AgriSenze has developed the world’s first biosensor that measures nitrates in soil, improving soil health and reducing environmental pollution. “Biosensors in agriculture are changing the game. We collect raw data and turn it into actionable decision support,” says Even Zimmer, CEO of AgriSenze.
Soil health is a balancing act. While nitrogen is a crucial nutrient for plants and crops, high concentrations of nitrates from overfertilisation can harm people and the planet. In the worst case, the result is water pollution and eutrophication, or excess growth of weeds and algae that suffocates life under water.
“We believe the solution lies in measuring nitrates in the soil. If you can measure it, you can control it,” says Zimmer.
“Biosensors give us the ability to test what was previously not testable,” says Zimmer, who is also the CEO of ZP. For the first time ever, farmers will have a precise means of controlling their fertiliser use.
“Traditionally, farmers have looked at weather data to estimate how much fertiliser is needed. But guesswork has no place in modern agriculture,” says Zimmer. “Our biosensor brings precision and reliability to growers’ decision-making.”
By definition, biosensors are analytical devices that convert a biological response into an electrical signal. The technology combines aspects of biology, chemistry and engineering, and enables the digitalisation of natural processes.
While ZP delivers a range of biosensors, nitrate measurement is among the company’s most pioneering breakthroughs. Having identified “soil health” as a key impact area, ZP established AgriSenze to focus on environmental protection and precision agriculture.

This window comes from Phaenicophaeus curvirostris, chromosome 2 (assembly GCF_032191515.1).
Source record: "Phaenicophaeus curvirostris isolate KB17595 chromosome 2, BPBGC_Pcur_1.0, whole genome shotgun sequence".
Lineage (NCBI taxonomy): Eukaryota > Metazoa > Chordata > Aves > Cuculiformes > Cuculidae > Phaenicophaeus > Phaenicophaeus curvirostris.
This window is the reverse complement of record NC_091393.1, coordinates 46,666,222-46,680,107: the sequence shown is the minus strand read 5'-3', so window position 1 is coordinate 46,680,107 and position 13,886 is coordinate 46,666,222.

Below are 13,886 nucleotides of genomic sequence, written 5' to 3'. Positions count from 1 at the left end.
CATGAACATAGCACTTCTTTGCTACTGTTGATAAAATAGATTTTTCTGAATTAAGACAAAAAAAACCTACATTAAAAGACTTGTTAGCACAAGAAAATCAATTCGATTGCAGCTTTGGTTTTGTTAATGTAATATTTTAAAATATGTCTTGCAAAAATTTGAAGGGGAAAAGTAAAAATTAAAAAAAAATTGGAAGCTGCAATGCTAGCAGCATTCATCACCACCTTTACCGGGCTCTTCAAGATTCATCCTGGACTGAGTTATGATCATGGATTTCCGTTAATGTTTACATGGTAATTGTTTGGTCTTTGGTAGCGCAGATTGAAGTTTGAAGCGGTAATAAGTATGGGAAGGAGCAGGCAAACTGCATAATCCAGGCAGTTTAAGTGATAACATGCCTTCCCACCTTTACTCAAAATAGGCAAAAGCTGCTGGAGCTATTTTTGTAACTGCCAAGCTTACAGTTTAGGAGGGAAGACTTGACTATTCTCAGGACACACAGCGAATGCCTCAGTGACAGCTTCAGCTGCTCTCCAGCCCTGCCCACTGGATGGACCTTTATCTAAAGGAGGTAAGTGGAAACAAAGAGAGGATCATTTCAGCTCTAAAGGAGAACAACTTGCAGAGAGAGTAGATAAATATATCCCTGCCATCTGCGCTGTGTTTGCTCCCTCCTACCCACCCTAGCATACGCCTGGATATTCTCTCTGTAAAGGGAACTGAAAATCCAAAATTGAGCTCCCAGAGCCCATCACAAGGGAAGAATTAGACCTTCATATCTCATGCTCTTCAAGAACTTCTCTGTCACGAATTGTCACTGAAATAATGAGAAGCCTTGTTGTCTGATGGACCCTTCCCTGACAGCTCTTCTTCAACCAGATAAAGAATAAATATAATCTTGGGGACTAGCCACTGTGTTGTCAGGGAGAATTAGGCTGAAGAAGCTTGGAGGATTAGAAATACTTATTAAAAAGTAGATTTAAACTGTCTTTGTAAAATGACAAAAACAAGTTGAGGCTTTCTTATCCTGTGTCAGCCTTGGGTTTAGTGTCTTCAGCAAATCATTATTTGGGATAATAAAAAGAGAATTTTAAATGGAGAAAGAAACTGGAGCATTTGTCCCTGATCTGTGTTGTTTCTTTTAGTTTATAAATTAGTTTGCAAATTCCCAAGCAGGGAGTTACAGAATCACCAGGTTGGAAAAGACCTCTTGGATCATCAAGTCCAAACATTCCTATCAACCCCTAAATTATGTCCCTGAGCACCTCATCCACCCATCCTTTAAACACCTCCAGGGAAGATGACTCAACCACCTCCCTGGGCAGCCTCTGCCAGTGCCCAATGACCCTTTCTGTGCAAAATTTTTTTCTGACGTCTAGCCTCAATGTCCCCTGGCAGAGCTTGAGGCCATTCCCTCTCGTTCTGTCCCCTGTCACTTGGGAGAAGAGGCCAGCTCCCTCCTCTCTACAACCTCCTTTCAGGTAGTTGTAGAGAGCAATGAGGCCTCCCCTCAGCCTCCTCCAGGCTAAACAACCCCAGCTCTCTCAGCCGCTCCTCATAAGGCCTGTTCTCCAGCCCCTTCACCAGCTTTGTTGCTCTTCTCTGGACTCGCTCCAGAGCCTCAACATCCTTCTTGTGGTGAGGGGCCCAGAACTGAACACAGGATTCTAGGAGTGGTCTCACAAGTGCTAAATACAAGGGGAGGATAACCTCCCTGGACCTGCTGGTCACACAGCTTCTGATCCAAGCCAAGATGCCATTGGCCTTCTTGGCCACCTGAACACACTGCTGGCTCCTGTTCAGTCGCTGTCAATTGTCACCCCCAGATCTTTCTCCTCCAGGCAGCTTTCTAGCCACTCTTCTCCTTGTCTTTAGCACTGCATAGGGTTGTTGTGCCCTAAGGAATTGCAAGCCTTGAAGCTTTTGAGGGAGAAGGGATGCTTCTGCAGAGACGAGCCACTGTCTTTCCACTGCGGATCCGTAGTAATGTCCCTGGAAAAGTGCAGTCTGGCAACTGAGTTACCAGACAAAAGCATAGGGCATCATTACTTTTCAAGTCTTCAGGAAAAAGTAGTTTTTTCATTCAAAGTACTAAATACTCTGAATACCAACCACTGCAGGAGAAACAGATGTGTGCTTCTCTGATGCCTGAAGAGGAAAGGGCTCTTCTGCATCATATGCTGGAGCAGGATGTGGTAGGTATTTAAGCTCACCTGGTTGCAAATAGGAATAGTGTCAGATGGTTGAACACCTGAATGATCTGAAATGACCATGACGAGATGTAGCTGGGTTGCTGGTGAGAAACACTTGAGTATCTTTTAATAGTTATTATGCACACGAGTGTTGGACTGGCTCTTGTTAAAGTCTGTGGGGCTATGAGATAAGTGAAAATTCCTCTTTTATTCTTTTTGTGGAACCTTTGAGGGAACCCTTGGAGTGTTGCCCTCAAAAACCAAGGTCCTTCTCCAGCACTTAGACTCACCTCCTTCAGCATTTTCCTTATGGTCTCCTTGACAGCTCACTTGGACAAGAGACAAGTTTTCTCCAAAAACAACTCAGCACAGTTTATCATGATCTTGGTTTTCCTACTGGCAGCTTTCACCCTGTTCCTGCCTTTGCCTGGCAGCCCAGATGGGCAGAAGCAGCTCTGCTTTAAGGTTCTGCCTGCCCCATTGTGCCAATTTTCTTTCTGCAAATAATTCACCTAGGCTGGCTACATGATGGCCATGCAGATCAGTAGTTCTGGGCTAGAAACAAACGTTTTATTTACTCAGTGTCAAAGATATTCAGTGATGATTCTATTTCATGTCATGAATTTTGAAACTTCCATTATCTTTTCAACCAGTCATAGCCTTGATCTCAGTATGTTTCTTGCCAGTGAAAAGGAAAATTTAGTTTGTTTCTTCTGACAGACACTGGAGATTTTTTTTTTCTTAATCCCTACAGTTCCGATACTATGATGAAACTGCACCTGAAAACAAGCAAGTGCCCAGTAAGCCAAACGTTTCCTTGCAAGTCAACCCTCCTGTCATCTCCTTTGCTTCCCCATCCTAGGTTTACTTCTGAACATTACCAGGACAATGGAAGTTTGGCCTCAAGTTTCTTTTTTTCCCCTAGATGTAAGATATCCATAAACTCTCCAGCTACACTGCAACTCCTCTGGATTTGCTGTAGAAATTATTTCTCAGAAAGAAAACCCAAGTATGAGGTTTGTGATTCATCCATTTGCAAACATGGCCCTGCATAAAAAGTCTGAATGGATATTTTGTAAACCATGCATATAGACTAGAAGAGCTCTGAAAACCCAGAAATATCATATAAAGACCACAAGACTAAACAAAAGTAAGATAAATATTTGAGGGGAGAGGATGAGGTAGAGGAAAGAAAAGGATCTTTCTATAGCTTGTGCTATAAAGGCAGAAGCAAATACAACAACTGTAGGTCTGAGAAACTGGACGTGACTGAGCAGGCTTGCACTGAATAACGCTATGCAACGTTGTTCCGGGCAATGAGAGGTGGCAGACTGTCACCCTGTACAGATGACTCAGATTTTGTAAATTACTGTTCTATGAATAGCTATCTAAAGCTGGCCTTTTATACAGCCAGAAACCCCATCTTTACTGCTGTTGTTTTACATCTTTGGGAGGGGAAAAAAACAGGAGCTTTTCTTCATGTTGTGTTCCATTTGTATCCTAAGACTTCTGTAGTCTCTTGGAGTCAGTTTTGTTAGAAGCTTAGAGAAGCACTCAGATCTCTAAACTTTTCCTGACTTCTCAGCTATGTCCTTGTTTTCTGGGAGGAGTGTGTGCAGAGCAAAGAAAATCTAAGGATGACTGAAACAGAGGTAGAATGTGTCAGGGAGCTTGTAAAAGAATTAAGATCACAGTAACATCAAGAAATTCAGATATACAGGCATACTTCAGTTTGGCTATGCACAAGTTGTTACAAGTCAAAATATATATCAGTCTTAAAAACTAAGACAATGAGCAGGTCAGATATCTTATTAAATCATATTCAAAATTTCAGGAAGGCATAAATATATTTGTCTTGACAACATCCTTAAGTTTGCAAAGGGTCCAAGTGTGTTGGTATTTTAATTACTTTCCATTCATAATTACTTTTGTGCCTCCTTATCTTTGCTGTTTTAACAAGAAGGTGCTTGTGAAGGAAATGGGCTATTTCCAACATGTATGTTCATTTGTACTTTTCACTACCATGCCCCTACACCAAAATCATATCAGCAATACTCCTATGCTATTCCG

With reliable data on nitrates, farmers will know the optimal amount of fertiliser to apply at any point in time, which normally means less fertiliser overall. This is a huge financial savings for farmers who have seen fertiliser prices rise 300 per cent since early 2022.
“Farmers could save 30 to 50 per cent on fertiliser costs with our nitrate biosensor,” he continues.
In addition, the biosensor will reduce agriculture’s environmental footprint, resulting in cleaner water for fisheries, tourism and public consumption. Society will also save on the cost of nitrogen clean-up, which is estimated at EUR 70 to EUR 320 billion per year in Europe.
The global biosensors market was valued at USD 26.8 billion in 2022 and is projected to reach USD 49.8 billion by 2030.
“The market for nitrate biosensors alone is massive, driven by the need to reduce greenhouse gas emissions, increase efficiency in farming and decrease the environmental impact of agriculture,” says Zimmer.
To date, ZP has developed 35 biosensors for a variety of applications, and it continues to work with R&D groups and industry to increase this number.“Wearable biosensors” is another key impact area.
“Soil health and health-related wearables are two impact areas that give a glimpse into the vast landscape of biosensor possibilities,” he concludes.
2. Zero hunger
AgriSenze biosensors helps to grow more with less, and is a tool to help avoid soil mining.
6. Clean water and sanitation
AgriSenze biosensors help to eliminate drinking water contamination from nitrates.
12. Responsible consumption and production
AgriSenze biosensors increase sustainability in agriculture by preventing overfertilisation of soil.
14. Life below water
AgriSenze biosensors reduce water pollution from nitrate contamination, thus protecting marine life.